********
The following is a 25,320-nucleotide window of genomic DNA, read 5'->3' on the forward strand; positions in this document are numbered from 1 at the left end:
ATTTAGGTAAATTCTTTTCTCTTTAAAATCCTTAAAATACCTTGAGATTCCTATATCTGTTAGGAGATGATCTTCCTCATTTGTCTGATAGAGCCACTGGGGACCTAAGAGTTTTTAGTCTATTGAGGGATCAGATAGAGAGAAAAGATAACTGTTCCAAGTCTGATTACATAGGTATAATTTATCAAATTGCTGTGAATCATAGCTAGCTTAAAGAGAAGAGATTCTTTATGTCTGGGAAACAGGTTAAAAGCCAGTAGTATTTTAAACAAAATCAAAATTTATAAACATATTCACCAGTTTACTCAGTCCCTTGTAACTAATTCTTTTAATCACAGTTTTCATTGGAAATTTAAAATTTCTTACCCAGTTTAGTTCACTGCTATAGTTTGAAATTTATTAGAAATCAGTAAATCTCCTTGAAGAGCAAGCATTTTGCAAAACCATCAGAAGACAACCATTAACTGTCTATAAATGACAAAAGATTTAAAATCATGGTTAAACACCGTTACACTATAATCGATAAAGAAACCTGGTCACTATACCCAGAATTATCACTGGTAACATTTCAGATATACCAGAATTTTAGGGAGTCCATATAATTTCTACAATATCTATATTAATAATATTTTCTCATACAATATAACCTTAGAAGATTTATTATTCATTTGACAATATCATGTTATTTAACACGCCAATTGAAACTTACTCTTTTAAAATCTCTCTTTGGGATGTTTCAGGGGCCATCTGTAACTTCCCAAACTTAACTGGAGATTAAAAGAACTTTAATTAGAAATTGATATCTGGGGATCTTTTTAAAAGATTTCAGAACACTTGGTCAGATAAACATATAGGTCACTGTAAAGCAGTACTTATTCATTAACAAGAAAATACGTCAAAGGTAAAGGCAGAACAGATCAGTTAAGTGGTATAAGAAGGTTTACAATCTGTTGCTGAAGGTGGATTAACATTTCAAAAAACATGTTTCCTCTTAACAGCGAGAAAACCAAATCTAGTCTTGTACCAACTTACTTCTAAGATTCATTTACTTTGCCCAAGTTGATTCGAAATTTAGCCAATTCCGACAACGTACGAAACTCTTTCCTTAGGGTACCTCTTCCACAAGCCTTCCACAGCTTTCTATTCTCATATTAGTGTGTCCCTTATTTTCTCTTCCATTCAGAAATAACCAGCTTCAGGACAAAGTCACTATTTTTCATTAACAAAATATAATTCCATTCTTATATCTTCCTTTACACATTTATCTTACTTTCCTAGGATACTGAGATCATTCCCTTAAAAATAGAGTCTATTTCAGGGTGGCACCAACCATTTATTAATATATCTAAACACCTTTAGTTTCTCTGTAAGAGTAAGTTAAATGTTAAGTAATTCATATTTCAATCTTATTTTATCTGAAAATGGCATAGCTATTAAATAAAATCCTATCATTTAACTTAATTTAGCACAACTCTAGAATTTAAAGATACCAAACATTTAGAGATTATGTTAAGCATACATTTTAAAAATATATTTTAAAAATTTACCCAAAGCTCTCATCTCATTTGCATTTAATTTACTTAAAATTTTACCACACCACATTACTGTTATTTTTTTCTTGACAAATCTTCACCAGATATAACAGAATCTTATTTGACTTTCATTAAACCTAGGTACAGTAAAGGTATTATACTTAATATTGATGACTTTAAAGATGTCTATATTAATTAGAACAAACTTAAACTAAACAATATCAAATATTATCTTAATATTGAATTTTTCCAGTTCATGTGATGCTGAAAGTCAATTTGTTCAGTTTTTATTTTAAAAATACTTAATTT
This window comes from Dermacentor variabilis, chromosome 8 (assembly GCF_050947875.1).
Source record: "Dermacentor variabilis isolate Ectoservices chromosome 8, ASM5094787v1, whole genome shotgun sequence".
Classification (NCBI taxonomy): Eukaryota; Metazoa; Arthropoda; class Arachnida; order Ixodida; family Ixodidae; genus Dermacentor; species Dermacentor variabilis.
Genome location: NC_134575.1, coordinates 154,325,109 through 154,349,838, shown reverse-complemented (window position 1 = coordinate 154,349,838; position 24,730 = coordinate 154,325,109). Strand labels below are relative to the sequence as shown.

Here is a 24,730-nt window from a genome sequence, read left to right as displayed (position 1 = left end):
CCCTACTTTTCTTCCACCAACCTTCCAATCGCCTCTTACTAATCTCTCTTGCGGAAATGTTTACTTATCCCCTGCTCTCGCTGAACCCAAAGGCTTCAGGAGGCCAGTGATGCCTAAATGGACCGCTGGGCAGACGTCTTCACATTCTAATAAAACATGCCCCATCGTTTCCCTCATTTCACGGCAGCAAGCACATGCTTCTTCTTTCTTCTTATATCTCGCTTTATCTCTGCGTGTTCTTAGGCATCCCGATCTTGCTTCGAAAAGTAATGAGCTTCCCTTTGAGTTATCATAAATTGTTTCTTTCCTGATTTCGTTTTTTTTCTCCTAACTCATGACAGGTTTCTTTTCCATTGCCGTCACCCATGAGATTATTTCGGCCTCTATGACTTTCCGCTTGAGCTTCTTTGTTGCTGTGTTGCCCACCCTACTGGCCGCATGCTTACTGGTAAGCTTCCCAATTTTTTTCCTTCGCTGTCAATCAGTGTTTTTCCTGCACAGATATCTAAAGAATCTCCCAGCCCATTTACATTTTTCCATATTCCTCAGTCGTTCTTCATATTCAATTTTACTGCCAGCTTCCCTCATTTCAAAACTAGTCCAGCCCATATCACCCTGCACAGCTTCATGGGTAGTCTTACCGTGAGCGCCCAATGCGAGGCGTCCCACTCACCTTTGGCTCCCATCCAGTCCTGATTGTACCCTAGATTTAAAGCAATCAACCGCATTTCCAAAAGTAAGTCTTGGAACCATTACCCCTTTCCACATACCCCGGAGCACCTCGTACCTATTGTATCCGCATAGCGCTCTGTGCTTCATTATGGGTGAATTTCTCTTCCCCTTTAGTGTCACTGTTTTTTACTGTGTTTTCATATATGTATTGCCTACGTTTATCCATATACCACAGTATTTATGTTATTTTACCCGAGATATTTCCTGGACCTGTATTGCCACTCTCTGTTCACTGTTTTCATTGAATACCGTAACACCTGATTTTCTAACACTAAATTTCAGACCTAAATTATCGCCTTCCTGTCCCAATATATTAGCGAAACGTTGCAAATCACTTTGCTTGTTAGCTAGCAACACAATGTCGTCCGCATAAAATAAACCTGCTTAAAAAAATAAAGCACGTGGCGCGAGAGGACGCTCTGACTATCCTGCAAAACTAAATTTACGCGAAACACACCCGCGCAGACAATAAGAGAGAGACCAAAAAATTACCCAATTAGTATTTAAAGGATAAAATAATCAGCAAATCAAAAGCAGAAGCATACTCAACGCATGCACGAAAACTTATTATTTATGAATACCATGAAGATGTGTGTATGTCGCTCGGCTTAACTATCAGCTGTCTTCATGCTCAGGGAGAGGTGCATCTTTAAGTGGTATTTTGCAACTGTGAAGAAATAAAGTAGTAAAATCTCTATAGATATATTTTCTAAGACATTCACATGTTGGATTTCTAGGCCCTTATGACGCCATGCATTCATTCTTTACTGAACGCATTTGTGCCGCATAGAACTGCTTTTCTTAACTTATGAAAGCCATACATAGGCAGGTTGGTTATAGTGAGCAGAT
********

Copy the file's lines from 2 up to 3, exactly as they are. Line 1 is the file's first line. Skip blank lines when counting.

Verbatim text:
ATTTAGGTAAATTCTTTTCTCTTTAAAATCCTTAAAATACCTTGAGATTCCTATATCTGTTAGGAGATGATCTTCCTCATTTGTCTGATAGAGCCACTGGGGACCTAAGAGTTTTTAGTCTATTGAGGGATCAGATAGAGAGAAAAGATAACTGTTCCAAGTCTGATTACATAGGTATAATTTATCAAATTGCTGTGAATCATAGCTAGCTTAAAGAGAAGAGATTCTTTATGTCTGGGAAACAGGTTAAAAGCCAGTAGTATTTTAAACAAAATCAAAATTTATAAACATATTCACCAGTTTACTCAGTCCCTTGTAACTAATTCTTTTAATCACAGTTTTCATTGGAAATTTAAAATTTCTTACCCAGTTTAGTTCACTGCTATAGTTTGAAATTTATTAGAAATCAGTAAATCTCCTTGAAGAGCAAGCATTTTGCAAAACCATCAGAAGACAACCATTAACTGTCTATAAATGACAAAAGATTTAAAATCATGGTTAAACACCGTTACACTATAATCGATAAAGAAACCTGGTCACTATACCCAGAATTATCACTGGTAACATTTCAGATATACCAGAATTTTAGGGAGTCCATATAATTTCTACAATATCTATATTAATAATATTTTCTCATACAATATAACCTTAGAAGATTTATTATTCATTTGACAATATCATGTTATTTAACACGCCAATTGAAACTTACTCTTTTAAAATCTCTCTTTGGGATGTTTCAGGGGCCATCTGTAACTTCCCAAACTTAACTGGAGATTAAAAGAACTTTAATTAGAAATTGATATCTGGGGATCTTTTTAAAAGATTTCAGAACACTTGGTCAGATAAACATATAGGTCACTGTAAAGCAGTACTTATTCATTAACAAGAAAATACGTCAAAGGTAAAGGCAGAACAGATCAGTTAAGTGGTATAAGAAGGTTTACAATCTGTTGCTGAAGGTGGATTAACATTTCAAAAAACATGTTTCCTCTTAACAGCGAGAAAACCAAATCTAGTCTTGTACCAACTTACTTCTAAGATTCATTTACTTTGCCCAAGTTGATTCGAAATTTAGCCAATTCCGACAACGTACGAAACTCTTTCCTTAGGGTACCTCTTCCACAAGCCTTCCACAGCTTTCTATTCTCATATTAGTGTGTCCCTTATTTTCTCTTCCATTCAGAAATAACCAGCTTCAGGACAAAGTCACTATTTTTCATTAACAAAATATAATTCCATTCTTATATCTTCCTTTACACATTTATCTTACTTTCCTAGGATACTGAGATCATTCCCTTAAAAATAGAGTCTATTTCAGGGTGGCACCAACCATTTATTAATATATCTAAACACCTTTAGTTTCTCTGTAAGAGTAAGTTAAATGTTAAGTAATTCATATTTCAATCTTATTTTATCTGAAAATGGCATAGCTATTAAATAAAATCCTATCATTTAACTTAATTTAGCACAACTCTAGAATTTAAAGATACCAAACATTTAGAGATTATGTTAAGCATACATTTTAAAAATATATTTTAAAAATTTACCCAAAGCTCTCATCTCATTTGCATTTAATTTACTTAAAATTTTACCACACCACATTACTGTTATTTTTTTCTTGACAAATCTTCACCAGATATAACAGAATCTTATTTGACTTTCATTAAACCTAGGTACAGTAAAGGTATTATACTTAATATTGATGACTTTAAAGATGTCTATATTAATTAGAACAAACTTAAACTAAACAATATCAAATATTATCTTAATATTGAATTTTTCCAGTTCATGTGATGCTGAAAGTCAATTTGTTCAGTTTTTATTTTAAAAATACTTAATTT
This window comes from Dermacentor variabilis, chromosome 8 (assembly GCF_050947875.1).